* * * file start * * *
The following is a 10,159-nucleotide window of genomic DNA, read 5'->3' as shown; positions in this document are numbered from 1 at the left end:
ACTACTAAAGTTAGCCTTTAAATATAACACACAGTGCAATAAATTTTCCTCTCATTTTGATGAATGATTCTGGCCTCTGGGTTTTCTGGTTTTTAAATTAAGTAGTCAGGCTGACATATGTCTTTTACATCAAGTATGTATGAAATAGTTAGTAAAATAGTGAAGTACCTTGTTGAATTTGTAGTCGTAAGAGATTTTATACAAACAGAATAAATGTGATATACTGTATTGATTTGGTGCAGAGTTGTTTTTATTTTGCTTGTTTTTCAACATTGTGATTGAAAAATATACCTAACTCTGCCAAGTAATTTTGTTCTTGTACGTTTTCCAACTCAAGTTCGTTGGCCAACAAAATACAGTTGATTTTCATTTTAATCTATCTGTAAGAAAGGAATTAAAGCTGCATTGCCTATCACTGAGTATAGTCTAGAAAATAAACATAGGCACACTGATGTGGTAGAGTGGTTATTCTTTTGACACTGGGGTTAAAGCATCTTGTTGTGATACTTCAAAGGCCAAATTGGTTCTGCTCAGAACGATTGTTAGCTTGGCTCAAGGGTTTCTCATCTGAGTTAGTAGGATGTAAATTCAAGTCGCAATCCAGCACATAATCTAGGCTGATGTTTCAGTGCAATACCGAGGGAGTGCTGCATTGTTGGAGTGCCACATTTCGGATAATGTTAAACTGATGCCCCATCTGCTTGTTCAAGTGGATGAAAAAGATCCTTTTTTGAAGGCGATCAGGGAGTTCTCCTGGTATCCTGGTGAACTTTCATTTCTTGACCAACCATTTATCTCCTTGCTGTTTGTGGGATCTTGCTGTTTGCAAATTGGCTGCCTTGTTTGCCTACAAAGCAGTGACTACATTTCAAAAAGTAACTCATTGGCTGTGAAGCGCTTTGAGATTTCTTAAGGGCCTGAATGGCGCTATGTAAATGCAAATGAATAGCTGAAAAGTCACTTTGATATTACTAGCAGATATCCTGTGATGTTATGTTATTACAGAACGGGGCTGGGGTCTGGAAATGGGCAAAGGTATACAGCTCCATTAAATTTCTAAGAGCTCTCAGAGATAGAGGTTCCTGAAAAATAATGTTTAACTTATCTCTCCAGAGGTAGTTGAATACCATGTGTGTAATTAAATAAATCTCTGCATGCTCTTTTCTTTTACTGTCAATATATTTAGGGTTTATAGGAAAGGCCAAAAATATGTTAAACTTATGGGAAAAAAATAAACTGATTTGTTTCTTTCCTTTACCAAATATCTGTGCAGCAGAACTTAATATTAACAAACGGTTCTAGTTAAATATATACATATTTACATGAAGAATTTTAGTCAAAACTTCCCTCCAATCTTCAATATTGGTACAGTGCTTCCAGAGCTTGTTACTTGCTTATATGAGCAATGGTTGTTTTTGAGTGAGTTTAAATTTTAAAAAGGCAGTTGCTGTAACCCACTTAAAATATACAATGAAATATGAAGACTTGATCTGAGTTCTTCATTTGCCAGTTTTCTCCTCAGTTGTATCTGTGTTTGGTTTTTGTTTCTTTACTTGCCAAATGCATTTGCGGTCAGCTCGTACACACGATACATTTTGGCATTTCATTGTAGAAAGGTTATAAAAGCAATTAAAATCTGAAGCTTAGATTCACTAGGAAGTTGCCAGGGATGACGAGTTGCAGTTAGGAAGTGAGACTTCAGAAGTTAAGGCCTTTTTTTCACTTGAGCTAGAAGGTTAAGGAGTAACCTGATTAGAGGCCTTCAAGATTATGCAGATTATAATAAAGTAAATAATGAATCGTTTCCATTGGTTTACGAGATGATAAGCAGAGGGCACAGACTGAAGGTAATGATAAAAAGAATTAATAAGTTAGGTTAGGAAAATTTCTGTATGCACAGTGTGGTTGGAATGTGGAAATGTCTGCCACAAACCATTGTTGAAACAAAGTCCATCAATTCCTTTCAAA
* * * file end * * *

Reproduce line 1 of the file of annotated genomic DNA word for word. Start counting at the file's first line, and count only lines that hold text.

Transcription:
The following is a 10,159-nucleotide window of genomic DNA, read 5'->3' as shown; positions in this document are numbered from 1 at the left end: